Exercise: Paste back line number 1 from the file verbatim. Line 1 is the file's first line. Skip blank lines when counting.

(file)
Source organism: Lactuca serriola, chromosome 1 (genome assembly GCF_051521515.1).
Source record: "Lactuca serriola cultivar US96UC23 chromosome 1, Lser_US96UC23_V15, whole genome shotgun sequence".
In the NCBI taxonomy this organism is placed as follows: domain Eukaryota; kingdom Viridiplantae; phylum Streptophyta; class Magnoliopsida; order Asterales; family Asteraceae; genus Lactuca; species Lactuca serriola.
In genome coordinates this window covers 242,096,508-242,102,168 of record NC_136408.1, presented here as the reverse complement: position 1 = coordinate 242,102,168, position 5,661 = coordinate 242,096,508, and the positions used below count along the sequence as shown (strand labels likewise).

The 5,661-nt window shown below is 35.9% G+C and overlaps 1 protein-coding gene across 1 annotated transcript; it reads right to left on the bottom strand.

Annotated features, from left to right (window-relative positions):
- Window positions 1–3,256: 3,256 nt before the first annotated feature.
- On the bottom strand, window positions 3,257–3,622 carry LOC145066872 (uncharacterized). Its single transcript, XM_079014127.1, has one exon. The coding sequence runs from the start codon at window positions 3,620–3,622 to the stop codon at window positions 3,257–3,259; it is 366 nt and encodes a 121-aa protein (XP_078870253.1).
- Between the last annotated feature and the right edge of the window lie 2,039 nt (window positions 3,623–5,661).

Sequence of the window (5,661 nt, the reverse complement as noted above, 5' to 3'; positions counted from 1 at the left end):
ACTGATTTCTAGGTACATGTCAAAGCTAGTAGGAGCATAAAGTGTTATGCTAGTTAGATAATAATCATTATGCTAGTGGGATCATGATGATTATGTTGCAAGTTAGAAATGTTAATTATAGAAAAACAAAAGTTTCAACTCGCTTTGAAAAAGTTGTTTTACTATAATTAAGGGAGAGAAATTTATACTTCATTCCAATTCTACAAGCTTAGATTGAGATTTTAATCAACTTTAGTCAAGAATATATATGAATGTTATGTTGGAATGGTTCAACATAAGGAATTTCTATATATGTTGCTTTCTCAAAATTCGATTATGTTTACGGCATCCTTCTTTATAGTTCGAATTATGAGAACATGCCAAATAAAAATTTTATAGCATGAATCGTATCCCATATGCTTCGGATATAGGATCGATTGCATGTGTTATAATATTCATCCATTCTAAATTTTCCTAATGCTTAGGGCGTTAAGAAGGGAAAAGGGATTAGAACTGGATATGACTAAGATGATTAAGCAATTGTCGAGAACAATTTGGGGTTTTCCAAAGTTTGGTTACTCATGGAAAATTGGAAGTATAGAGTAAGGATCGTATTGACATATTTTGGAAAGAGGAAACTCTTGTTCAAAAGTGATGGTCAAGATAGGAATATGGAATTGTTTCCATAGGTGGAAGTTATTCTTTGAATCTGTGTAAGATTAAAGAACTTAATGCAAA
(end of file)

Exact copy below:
Source organism: Lactuca serriola, chromosome 1 (genome assembly GCF_051521515.1).